Why did YARDO start as a youth organisation?

Ahmid C. Jalloh: YARDO was founded in 2014 when a group of young individuals decided to join forces and make a positive impact in our community. We recognized that as young people, our greatest potential for change lies in empowering our peers. Thus, YARDO was born as a youth organization with the aim of creating meaningful impact by reaching out to fellow young individuals.

How do you reach young people?

To effectively engage young people, a bottom-up approach is essential. At YARDO, we believe in leading by example. When we enter a community, we directly engage with young individuals, involving community stakeholders as advisors and advocates. We prioritize direct recruitment, starting with registration and an engagement meeting to sell the project to interested parties. Those who express interest can then participate in our trainings and activities such as tree planting.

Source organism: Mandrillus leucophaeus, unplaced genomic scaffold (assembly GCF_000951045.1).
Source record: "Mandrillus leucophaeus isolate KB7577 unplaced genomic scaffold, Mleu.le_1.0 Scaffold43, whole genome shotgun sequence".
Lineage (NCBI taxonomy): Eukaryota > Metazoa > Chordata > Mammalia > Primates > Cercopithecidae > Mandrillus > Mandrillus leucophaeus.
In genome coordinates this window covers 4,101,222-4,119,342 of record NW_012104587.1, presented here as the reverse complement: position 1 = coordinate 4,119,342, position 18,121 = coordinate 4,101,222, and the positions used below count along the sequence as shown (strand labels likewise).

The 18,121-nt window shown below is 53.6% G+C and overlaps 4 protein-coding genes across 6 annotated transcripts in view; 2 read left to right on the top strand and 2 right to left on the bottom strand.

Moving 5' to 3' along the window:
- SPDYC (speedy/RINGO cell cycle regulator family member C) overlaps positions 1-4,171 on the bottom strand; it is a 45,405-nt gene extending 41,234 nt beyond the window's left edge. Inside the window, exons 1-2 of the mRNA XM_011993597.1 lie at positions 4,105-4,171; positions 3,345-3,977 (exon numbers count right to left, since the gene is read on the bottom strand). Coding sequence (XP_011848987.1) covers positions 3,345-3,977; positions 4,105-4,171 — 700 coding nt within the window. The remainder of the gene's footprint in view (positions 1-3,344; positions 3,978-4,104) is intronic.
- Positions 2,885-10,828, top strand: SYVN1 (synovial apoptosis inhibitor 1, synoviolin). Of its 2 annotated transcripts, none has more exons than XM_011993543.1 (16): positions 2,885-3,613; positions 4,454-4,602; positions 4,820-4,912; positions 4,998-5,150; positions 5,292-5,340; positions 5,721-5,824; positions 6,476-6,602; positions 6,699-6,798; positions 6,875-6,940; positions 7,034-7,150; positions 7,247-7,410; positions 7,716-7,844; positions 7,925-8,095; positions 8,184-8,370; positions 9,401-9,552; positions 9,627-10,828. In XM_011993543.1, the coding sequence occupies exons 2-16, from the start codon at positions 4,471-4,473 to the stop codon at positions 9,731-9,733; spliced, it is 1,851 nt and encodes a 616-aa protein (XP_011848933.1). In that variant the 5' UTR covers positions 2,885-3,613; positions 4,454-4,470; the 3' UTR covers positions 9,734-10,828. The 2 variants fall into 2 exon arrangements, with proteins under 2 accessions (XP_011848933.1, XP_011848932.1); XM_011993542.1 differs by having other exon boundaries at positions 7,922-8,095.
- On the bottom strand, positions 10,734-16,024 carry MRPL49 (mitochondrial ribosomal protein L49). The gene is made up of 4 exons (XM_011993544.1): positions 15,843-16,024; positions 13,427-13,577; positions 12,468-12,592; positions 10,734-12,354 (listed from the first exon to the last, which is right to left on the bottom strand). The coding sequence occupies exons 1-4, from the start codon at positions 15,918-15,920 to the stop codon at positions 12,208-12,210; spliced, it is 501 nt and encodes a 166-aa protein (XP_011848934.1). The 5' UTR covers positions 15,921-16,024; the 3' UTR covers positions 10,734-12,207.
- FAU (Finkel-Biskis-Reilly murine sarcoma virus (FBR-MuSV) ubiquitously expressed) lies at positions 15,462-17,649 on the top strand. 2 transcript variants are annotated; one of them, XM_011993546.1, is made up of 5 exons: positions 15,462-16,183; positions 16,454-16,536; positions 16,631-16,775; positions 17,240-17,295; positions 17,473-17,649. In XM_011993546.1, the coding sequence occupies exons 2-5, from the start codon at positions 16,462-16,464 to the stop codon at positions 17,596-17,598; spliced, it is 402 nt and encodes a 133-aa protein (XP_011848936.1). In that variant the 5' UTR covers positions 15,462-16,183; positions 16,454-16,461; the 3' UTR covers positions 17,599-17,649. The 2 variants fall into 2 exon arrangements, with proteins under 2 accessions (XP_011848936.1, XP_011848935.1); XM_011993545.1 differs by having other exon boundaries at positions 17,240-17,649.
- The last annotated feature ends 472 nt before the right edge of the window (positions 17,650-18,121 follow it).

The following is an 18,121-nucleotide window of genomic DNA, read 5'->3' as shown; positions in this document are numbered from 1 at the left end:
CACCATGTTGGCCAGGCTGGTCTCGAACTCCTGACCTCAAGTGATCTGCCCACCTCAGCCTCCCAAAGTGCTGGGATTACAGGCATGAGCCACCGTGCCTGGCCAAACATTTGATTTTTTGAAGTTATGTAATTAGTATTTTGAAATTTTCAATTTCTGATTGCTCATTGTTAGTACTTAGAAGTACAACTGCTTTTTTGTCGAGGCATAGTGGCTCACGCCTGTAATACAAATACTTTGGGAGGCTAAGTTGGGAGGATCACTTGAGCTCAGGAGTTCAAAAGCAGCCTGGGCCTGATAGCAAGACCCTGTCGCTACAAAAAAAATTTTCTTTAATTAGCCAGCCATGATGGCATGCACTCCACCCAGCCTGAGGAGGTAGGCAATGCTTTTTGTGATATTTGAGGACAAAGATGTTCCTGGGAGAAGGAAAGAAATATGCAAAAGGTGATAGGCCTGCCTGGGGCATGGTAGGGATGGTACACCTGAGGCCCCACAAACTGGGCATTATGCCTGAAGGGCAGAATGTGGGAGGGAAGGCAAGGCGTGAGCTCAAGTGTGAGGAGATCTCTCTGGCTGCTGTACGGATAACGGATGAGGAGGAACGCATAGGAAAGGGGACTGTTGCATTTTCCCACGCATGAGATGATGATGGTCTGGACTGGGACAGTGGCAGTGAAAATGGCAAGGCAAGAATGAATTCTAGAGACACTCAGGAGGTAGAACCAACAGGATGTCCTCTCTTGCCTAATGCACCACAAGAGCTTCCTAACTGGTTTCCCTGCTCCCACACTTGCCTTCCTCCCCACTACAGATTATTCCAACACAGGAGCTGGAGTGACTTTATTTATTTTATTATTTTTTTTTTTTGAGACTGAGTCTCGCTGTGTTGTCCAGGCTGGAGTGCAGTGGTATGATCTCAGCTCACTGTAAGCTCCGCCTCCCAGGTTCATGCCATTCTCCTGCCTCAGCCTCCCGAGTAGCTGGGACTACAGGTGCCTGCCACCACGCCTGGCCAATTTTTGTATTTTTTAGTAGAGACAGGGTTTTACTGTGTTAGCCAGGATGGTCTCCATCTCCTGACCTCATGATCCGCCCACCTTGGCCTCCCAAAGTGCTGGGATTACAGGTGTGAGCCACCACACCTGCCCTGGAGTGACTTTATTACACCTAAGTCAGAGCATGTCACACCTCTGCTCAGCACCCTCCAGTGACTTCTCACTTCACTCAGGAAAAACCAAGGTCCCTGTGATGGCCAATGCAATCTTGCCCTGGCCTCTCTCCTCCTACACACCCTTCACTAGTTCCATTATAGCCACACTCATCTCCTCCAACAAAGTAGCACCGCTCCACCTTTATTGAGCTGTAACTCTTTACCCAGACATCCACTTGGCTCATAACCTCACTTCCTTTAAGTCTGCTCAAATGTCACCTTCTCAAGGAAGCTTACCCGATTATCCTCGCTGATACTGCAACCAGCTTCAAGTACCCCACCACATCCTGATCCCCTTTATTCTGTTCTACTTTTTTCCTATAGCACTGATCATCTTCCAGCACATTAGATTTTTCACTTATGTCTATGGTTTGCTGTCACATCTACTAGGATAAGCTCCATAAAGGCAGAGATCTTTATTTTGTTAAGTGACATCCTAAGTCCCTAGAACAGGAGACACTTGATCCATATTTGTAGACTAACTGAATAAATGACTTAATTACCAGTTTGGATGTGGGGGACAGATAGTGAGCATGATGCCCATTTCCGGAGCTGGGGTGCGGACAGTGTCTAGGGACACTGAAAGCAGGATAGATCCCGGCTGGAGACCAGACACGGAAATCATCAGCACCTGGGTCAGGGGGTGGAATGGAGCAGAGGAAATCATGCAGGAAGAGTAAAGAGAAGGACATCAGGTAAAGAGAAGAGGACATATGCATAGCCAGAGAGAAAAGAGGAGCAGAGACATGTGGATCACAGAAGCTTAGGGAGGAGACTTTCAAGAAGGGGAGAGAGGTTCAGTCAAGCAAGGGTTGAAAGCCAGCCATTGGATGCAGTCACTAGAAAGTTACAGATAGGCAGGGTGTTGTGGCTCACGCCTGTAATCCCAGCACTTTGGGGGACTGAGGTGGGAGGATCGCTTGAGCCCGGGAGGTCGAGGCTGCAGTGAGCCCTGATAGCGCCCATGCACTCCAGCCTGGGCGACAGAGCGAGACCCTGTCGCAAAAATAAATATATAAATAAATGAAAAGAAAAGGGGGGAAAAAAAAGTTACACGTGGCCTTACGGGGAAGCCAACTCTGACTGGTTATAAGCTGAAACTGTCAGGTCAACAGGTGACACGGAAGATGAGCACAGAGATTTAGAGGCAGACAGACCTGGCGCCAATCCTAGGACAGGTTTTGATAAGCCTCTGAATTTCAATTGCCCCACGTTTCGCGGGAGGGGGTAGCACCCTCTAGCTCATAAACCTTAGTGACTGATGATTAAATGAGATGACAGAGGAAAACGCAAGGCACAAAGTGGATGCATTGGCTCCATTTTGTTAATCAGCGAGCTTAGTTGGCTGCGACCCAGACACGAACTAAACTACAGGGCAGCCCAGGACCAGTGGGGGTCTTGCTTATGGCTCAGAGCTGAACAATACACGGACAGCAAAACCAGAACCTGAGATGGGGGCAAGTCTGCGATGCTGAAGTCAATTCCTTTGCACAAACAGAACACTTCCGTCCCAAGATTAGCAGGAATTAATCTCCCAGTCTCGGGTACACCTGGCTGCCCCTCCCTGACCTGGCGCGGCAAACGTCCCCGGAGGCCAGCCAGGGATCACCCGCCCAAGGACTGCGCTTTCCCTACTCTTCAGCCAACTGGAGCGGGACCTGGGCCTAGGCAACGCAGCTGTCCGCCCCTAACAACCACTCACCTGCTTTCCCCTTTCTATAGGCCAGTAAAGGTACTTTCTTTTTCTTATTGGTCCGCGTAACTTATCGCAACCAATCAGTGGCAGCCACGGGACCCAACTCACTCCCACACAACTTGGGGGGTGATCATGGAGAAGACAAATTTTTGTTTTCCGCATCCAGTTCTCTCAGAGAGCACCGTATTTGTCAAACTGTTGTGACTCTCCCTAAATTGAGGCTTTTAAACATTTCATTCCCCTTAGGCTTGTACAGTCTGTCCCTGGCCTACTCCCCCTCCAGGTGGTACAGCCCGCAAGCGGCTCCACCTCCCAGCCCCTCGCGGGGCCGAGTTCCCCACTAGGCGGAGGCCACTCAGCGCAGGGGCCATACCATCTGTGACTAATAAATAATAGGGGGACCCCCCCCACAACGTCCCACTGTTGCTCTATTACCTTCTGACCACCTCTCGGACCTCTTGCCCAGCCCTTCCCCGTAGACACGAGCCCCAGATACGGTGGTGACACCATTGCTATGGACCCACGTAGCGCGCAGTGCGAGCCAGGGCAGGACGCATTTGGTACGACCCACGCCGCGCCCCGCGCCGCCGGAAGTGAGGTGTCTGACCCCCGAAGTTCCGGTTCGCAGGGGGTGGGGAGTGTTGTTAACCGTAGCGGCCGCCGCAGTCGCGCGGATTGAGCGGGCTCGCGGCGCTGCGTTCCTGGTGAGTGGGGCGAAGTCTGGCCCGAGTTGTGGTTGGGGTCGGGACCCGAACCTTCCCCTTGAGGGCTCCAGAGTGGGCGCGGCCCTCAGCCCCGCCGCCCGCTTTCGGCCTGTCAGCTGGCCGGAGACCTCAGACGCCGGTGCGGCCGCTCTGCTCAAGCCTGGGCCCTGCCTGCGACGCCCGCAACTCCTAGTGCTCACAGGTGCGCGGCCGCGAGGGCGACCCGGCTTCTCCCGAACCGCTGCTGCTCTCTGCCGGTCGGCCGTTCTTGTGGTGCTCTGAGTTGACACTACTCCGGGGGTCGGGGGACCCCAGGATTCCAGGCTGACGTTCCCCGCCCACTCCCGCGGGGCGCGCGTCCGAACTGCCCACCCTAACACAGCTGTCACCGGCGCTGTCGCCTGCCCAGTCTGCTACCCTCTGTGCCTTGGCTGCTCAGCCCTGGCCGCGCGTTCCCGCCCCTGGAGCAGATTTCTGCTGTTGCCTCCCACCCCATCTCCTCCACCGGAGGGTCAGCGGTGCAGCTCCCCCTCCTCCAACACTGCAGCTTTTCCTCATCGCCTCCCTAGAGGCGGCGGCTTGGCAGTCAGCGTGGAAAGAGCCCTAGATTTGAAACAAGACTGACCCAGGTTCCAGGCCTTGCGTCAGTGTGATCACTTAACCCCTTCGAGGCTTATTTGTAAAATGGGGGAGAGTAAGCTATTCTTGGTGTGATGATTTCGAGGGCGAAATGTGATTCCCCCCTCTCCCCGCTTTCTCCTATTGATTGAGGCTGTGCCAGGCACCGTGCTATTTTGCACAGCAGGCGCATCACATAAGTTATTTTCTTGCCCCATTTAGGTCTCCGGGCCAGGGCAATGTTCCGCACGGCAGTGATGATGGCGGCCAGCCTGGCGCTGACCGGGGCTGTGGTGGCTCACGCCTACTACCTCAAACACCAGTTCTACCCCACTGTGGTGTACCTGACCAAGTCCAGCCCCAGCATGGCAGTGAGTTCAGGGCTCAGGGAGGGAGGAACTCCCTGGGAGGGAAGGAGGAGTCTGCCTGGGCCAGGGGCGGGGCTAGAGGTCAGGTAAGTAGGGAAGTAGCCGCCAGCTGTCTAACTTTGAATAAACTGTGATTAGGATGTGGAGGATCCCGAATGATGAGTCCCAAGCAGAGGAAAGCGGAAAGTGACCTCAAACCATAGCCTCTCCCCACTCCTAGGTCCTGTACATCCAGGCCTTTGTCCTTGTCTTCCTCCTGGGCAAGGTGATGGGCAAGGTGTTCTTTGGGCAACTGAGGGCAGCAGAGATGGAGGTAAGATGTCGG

How did you learn about the IKI Small Grants Programme, and what advice do you have for others seeking similar funding?

I became aware of the IKI Small Grants last year, but unfortunately, the timeline was too tight for us to apply. Being a part of various international environmental networks, such as the youth wing of the UNFCCC and the African Youth Initiative on Climate Change, provided me with the opportunity to learn about such grants. These networks maintain communication platforms like Telegram, WhatsApp or Google lists, where members share information about available opportunities. Therefore, I came across the IKI Small Grants through these channels.